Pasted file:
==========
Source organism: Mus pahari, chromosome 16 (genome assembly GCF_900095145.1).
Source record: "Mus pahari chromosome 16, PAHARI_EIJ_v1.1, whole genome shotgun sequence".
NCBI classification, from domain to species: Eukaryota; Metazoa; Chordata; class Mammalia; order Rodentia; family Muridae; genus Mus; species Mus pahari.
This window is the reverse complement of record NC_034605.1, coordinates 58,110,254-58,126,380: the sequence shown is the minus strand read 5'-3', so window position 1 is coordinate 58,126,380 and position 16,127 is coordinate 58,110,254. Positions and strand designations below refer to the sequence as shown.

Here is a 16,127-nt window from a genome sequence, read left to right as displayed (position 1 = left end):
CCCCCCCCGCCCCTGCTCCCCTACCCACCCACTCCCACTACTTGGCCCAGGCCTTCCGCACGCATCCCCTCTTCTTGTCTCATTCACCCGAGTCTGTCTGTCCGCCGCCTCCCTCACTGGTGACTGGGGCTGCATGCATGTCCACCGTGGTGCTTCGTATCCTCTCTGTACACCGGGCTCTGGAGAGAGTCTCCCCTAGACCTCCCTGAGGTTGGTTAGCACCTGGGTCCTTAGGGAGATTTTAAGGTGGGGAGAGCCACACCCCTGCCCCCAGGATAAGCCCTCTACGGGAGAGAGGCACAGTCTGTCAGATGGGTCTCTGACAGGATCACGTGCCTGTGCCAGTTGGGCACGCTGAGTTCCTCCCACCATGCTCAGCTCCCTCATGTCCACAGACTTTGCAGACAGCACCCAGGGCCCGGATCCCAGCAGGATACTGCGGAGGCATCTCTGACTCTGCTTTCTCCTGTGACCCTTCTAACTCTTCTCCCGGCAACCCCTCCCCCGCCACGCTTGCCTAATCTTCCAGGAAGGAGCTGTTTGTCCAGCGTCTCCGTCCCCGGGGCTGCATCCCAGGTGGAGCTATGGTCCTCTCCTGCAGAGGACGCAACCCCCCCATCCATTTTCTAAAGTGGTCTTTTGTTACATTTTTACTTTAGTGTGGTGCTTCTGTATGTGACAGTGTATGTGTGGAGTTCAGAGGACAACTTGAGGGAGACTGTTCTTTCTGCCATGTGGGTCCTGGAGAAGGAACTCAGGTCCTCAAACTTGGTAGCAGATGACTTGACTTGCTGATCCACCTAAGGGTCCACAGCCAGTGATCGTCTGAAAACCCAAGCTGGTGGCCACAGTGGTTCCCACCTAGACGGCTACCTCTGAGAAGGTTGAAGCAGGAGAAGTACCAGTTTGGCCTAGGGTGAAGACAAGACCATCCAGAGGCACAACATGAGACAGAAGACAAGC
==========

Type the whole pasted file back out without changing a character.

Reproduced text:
Source organism: Mus pahari, chromosome 16 (genome assembly GCF_900095145.1).
Source record: "Mus pahari chromosome 16, PAHARI_EIJ_v1.1, whole genome shotgun sequence".
NCBI classification, from domain to species: Eukaryota; Metazoa; Chordata; class Mammalia; order Rodentia; family Muridae; genus Mus; species Mus pahari.
This window is the reverse complement of record NC_034605.1, coordinates 58,110,254-58,126,380: the sequence shown is the minus strand read 5'-3', so window position 1 is coordinate 58,126,380 and position 16,127 is coordinate 58,110,254. Positions and strand designations below refer to the sequence as shown.

Here is a 16,127-nt window from a genome sequence, read left to right as displayed (position 1 = left end):
CCCCCCCCGCCCCTGCTCCCCTACCCACCCACTCCCACTACTTGGCCCAGGCCTTCCGCACGCATCCCCTCTTCTTGTCTCATTCACCCGAGTCTGTCTGTCCGCCGCCTCCCTCACTGGTGACTGGGGCTGCATGCATGTCCACCGTGGTGCTTCGTATCCTCTCTGTACACCGGGCTCTGGAGAGAGTCTCCCCTAGACCTCCCTGAGGTTGGTTAGCACCTGGGTCCTTAGGGAGATTTTAAGGTGGGGAGAGCCACACCCCTGCCCCCAGGATAAGCCCTCTACGGGAGAGAGGCACAGTCTGTCAGATGGGTCTCTGACAGGATCACGTGCCTGTGCCAGTTGGGCACGCTGAGTTCCTCCCACCATGCTCAGCTCCCTCATGTCCACAGACTTTGCAGACAGCACCCAGGGCCCGGATCCCAGCAGGATACTGCGGAGGCATCTCTGACTCTGCTTTCTCCTGTGACCCTTCTAACTCTTCTCCCGGCAACCCCTCCCCCGCCACGCTTGCCTAATCTTCCAGGAAGGAGCTGTTTGTCCAGCGTCTCCGTCCCCGGGGCTGCATCCCAGGTGGAGCTATGGTCCTCTCCTGCAGAGGACGCAACCCCCCCATCCATTTTCTAAAGTGGTCTTTTGTTACATTTTTACTTTAGTGTGGTGCTTCTGTATGTGACAGTGTATGTGTGGAGTTCAGAGGACAACTTGAGGGAGACTGTTCTTTCTGCCATGTGGGTCCTGGAGAAGGAACTCAGGTCCTCAAACTTGGTAGCAGATGACTTGACTTGCTGATCCACCTAAGGGTCCACAGCCAGTGATCGTCTGAAAACCCAAGCTGGTGGCCACAGTGGTTCCCACCTAGACGGCTACCTCTGAGAAGGTTGAAGCAGGAGAAGTACCAGTTTGGCCTAGGGTGAAGACAAGACCATCCAGAGGCACAACATGAGACAGAAGACAAGC